Farmington city pool strokes through its final laps

  • Article by: LIALA HELAL , Star Tribune
  • Updated: May 24, 2013 - 11:36 PM

Farmington’s 43-year-old pool is expected to fail within the next five years.

Farmington’s outdoor pool has been a fixture in the community for more than four decades. Now, the city is preparing a plan for what comes next when the pool reaches the end of its life span.

“Pools don’t last forever,” said Parks and Recreation Director Randy Distad. “And getting 43 years out of the existing pool is a pretty good benchmark. I guess it’s just a testament to the way it’s been maintained and taken care of that it’s lasted this long.”

Serving about 13,000 people last year through programs, events, open swim and swimming lessons, the pool is a central part of the community. It features 1-meter and 3-meter diving boards, a wading pool, a drop slide, funbrellas and shade structures — all added to the pool over the years.

“It’s a draw for people,” said Farmington Parks and Recreation Advisory Commission Chairman David McMillen. “It’s a destination spot in Farmington.”

The Farmington City Council directed the advisory commission to explore options for extending the life of the current pool or starting over with a new one with updated features. The commission’s plan will give the pool up to five years before updating or replacing it, as well as a backup plan in case the pool fails before then.

“After five years, anything could happen,” Distad said. “It’s time to start looking at preparing a plan for the future.”

The commission’s goal is to keep operating costs of a new facility the same as the current ones: roughly $50,000 paid annually by the city through taxpayer dollars and $70,000 collected through fees and charges paid by pool users.

The construction budget of a new pool is estimated to be $3.5 million to $4 million, a figure the commission says is “just an attempt by staff to show that there’s a cost there,” although a consultant has not yet evaluated the project or offered a solid number.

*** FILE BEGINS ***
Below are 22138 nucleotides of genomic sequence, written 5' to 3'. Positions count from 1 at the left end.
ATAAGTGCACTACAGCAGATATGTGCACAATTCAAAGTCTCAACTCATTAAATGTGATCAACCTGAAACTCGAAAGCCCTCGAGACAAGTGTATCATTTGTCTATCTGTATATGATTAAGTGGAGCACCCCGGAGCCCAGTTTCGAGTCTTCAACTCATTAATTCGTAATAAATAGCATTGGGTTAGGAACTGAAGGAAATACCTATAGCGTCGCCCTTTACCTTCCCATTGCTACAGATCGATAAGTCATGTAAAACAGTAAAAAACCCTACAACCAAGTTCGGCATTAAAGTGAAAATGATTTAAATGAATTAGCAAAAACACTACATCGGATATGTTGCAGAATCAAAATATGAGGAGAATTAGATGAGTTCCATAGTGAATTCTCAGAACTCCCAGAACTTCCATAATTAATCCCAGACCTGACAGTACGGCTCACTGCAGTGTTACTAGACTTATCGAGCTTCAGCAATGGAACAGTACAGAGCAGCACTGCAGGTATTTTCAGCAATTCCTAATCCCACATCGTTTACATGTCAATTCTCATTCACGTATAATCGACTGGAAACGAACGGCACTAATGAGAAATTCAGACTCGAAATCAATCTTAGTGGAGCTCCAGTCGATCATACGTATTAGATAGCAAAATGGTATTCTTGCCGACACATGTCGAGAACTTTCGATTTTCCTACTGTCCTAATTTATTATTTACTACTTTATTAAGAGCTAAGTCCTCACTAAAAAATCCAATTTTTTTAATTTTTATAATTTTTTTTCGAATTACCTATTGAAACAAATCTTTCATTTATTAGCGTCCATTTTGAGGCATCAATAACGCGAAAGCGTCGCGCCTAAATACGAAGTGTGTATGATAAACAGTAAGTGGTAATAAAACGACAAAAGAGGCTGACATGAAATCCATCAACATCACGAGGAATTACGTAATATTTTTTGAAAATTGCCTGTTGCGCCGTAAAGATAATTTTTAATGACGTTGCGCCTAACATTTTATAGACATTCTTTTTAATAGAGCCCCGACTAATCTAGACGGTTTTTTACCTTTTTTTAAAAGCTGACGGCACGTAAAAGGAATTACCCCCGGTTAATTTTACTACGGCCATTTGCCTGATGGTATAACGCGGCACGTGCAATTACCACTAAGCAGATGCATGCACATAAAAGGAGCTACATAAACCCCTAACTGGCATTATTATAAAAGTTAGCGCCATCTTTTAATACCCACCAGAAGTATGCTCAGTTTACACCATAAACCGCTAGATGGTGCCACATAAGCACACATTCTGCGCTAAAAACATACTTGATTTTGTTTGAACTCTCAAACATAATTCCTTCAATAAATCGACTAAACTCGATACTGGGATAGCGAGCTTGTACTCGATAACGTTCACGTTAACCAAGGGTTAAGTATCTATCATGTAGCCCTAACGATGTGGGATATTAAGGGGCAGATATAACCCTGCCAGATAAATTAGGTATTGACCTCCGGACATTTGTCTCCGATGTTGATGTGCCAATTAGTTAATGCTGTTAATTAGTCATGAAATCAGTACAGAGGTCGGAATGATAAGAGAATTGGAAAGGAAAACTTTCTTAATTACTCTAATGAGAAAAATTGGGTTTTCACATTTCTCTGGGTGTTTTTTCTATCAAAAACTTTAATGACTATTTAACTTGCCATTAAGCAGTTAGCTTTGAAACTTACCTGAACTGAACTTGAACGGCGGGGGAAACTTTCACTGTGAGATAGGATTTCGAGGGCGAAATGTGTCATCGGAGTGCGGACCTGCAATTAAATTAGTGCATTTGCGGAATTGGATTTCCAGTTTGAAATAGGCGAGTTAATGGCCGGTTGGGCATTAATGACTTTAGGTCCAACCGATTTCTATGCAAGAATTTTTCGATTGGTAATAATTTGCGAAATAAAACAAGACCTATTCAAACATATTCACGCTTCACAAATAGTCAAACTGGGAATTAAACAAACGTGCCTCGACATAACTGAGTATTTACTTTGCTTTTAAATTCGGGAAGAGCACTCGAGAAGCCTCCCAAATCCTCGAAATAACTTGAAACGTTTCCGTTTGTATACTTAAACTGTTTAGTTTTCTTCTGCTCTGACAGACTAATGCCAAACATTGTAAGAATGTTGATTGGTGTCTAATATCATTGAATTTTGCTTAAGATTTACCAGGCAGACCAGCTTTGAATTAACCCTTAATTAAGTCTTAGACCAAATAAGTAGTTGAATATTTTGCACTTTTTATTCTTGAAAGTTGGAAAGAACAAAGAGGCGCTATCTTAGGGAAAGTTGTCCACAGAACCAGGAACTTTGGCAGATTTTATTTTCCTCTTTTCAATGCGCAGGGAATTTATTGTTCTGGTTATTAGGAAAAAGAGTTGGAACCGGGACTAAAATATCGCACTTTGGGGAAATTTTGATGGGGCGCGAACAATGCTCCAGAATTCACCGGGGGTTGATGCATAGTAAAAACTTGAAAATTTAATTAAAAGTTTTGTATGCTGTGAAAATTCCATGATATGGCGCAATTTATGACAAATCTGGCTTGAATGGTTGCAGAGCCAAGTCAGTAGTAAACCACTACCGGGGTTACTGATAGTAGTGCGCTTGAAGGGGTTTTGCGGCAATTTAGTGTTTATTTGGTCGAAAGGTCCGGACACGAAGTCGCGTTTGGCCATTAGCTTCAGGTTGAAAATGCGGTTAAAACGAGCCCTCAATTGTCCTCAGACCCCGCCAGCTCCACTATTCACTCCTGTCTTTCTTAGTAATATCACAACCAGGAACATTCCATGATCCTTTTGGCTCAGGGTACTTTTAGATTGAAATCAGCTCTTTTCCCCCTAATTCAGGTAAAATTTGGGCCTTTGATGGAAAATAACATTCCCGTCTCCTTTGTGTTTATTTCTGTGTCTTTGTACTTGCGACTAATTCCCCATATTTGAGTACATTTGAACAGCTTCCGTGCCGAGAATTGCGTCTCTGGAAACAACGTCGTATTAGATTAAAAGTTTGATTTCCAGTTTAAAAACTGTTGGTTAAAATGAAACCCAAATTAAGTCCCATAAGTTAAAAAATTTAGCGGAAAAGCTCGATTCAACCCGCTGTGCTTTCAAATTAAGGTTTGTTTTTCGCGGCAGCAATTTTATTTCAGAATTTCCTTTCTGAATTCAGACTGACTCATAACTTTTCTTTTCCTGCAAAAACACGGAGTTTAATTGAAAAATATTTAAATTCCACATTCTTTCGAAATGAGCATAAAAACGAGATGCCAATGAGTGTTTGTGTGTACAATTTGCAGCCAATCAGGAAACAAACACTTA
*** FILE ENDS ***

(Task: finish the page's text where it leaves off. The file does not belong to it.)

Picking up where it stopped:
“If the current pool is replaced with a new facility, to get a nice facility, there’s going to be a cost to that,” Distad said.

The commission favors moving the pool site from the south side of town at Evergreen Knoll Park to a more central site like Jim Bell Park and Preserve, closer to where the population has grown in recent years, he said.

“I think if we identify a more centralized place, that would be more of a draw for people to get to the pool,” McMillen said.

He added that because of the location, some residents don’t even know the pool is there.

“They would know where it is,” McMillen said. “We definitely need to have a pool in town to keep our current residents engaged in city activities, and increase attraction for future residents.”

At a May 1 meeting of the commission, members discussed several options, including doing nothing and waiting until the pool fails; continuing repairs on the mechanical and sanitation systems until the pool fails; staying in the current location and making significant upgrades; constructing a new pool; or removing the existing pool and replacing it with a splash pad or spray ground where “kids could still run around and get cooled off, but you don’t have to worry about the depth of water or drowning,” Distad said.

New features that the commission discussed this month include trail connections, a water slide, a zero-depth entry, an oversized pool deck space, play areas for volleyball or a grass play area, and a bathhouse to include a concession stand, party room and a warming house for outdoor rinks.

They also discussed a lap area, swim instruction area, a play structure in a zero-depth area, a lazy river, a flow rider, funbrellas, a zip line, and lily pads, among other features, according to a city document.

“The new facility would have to accommodate families,” Distad said. “It would also have to have features that are attractive for people to come to the pool.”

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